Hulkamania is running wild. Too wild, it turns out.
A six-year-old video surfaced earlier this month depicting Terry "Hulk Hogan" Bollea philandering with a friend's ex-wife. At the time, Bollea was still married to his wife of nearly 25 years, Linda, and even admitted on the tape that he "should be home." He got his rocks off anyway.
Now, we're all adults -- much of Bollea's fan base from his illustrious professional wrestling career -- and we have seen our heroes fall before. But it still sucks to watch it happen. Original Sin strikes again.
It just so happens that professional wrestling knows a thing or two about that.
In wanting to do some theological grappling over this, I came across a Dan Mathewson piece in Religion Dispatches. Mathewson says political campaigns are beginning to resemble "fake" World Wrestling Entertainment (WWE) programming where voters watch "scripted political feuds that rehearse the same boilerplate themes." Mathewson encourages U.S. Senate candidate and former WWE CEO Linda McMahon's political opponents to drudge up more than a "deeply troubling history of premature deaths" or "gross displays of sex, violence, and the degradation of women."
The WWE's religious content will supposedly "send one's opponent down for the count."
Mathewson accuses WWE storylines of "consistent displays of Islamophobia" and at the same time "a dismissive attitude toward American Christianity and its prominent institutions and symbols." Here, Mathewson suggests, McMahon is "far more vulnerable."
For an admitted "aficionado of professional wrestling," Mathewson should know better.
The real life stories of professional wrestlers cannot be scripted by writers, promoters, or Linda McMahon. They, like all of us, from time to time are challenged with crises. Some are unable to meet those challenges, but most return to the "never give up!" attitude the ring had taught them.
2008's The Wrestler has a lot to say about all this.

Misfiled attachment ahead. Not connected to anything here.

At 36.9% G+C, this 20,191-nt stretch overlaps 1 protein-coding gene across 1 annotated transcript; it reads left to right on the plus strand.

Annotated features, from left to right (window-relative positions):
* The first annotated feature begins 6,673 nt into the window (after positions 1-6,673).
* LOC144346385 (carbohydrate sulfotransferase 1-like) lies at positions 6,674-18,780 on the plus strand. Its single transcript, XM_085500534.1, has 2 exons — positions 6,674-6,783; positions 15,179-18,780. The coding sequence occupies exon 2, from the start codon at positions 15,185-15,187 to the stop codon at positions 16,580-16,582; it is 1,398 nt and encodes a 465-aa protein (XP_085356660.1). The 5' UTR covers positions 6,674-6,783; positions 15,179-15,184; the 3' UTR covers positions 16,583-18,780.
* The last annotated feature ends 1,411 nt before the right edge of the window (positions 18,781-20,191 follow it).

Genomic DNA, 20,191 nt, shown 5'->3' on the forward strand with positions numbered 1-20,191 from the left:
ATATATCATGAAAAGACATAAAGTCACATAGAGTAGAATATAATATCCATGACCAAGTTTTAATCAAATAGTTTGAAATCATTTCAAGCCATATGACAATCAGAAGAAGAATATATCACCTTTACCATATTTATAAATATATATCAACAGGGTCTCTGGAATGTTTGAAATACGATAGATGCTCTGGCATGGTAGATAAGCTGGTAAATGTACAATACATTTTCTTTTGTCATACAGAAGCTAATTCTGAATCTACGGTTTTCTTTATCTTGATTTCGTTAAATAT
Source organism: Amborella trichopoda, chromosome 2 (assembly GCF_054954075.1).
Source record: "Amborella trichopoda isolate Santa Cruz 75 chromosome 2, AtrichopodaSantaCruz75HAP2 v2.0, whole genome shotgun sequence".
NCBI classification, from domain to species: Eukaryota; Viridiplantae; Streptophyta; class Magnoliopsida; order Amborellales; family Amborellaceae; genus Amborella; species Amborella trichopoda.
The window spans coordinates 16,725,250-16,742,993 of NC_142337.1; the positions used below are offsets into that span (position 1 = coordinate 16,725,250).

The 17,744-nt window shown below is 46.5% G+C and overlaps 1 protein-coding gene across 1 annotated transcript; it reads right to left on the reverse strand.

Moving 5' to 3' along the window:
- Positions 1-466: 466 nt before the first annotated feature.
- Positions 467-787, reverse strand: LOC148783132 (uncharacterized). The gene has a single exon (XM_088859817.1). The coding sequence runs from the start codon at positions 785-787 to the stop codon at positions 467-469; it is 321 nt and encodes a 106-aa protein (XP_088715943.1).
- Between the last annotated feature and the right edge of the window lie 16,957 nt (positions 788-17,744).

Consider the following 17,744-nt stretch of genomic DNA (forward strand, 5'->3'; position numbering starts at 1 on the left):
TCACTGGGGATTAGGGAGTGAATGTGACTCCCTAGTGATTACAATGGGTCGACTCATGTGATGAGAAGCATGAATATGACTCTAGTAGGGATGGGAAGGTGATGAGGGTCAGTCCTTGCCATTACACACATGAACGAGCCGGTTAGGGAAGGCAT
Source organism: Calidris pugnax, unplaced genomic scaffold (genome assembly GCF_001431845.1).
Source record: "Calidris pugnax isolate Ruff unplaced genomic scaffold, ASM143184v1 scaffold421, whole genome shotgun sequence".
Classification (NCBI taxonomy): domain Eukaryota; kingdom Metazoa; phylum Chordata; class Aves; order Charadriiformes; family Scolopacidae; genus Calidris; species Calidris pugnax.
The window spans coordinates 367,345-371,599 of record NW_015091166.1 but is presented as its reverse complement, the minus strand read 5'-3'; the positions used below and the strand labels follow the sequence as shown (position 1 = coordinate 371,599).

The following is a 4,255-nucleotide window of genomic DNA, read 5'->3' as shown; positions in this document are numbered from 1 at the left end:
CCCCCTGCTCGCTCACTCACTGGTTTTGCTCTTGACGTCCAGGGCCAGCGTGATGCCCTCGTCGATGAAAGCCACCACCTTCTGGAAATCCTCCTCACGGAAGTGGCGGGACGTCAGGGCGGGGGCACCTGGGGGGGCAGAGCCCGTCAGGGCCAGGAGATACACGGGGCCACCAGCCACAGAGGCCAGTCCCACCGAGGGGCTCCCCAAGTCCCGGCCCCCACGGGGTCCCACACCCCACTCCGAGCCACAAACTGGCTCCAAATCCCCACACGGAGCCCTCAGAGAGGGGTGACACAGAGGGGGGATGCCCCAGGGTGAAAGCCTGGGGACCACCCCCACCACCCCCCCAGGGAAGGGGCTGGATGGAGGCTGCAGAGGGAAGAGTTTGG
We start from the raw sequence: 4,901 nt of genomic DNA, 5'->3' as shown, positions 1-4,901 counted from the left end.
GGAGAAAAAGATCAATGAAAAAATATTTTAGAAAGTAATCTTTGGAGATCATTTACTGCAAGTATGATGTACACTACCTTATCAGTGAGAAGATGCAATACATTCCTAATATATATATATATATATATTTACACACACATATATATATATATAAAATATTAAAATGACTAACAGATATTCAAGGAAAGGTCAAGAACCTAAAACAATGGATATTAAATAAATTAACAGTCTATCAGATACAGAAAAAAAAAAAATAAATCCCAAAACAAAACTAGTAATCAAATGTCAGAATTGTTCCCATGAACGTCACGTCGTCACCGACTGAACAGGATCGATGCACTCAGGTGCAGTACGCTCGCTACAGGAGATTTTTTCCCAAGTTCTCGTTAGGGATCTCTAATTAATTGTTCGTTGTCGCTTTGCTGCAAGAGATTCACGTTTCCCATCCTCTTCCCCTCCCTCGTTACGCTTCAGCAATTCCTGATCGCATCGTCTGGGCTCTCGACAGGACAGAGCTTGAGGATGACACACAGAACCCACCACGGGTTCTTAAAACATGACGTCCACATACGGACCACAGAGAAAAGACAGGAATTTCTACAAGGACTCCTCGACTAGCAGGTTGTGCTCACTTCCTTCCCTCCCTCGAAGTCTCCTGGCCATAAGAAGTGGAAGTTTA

We meet Randy "The Ram" Robinson, portrayed by Mickey Rourke, at rock bottom. A former hugely successful star of the 1980's has now faded into wrestling small, independent venues -- often high school gymnasiums -- for a fraction of the money he grossed at his peak. Robinson is addicted to steroids and various other physical enhancing drugs, but works during the week stocking a local supermarket and wrestles on the weekends.
He frequents a strip club where he fancies and pursues one dancer, Cassidy. One evening Robinson tells her he is excited to "get back on top" with a rematch against one of his most notorious opponents, twenty years in the making.
After one physically brutal match Robinson suffers a heart attack and is told his body can no longer take the great toll of professional wrestling. Crushed, Robinson seeks the advice of Cassidy and she tells him that he should be with his family.
The notion of family to Robinson is a complex and intertwined concept. He has a daughter, Stephanie, but recognizes he has been more faithful to professional wrestling than he has been to her. Yet, he wrestles (so to say) with the suggestion of re-establishing contact with his estranged daughter.
Professional wrestling has always been gripped by nostalgia, a certain longing for past glories that seem to be escaping it now.
Robinson carries a picture of his daughter he rarely ever speaks to and almost never sees. Despite this, Robinson still has the memories of when he was a father to her and does his best to recover those memories in Stephanie. He all but succeeds in doing so, but drunkenly forgets dinner plans with Stephanie. She tells Robinson that "there is no more fixing this. It is broke -- permanently."
But this doesn't make any sense to Robinson. Nothing is ever permanently broken. Professional wrestlers, especially ones who have stepped out of the limelight for a minute, are always looking for an opportunity to step back into the main event -- vigorously trying to make things work again.
And, it seems, professional wrestling knows better.
Nostalgic storylines and matches have consistently been fan-favorites and have proved to be some of the highest grossing pay-per-views. Americans like to remember the "good ol' days," while reliving fond memories of their childhood.
The fans are the backbone of professional wrestling and the wrestlers themselves. Their performance entirely depends on their ability to predict and respond to crowd reactions. This kind of connection between the professional wrestler and the fan is a largely familial one.
At the close of the film, Robinson tells a worrying Cassidy that he is only hurt by the real world and points to the crowd: "You hear them? I belong out there." Later in the ring, Robinson tells the fans that they are his family.
Throughout the storied careers of men who have entertained crowds -- nearly three decades, in Bollea's case -- professional wrestling has given men meaning with a unique brand of intensity. The philosophy of good versus evil and "never give up!" is, if I may suggest, a rather good philosophy to give men.
Bollea did the round of mea culpa interviews and told NBC's Today show that despite it being a "low point," "there are no excuses. If anybody's accountable for my actions it's me." Sin, confess, and move on.
Professional wrestling has broken men, but it has also made them.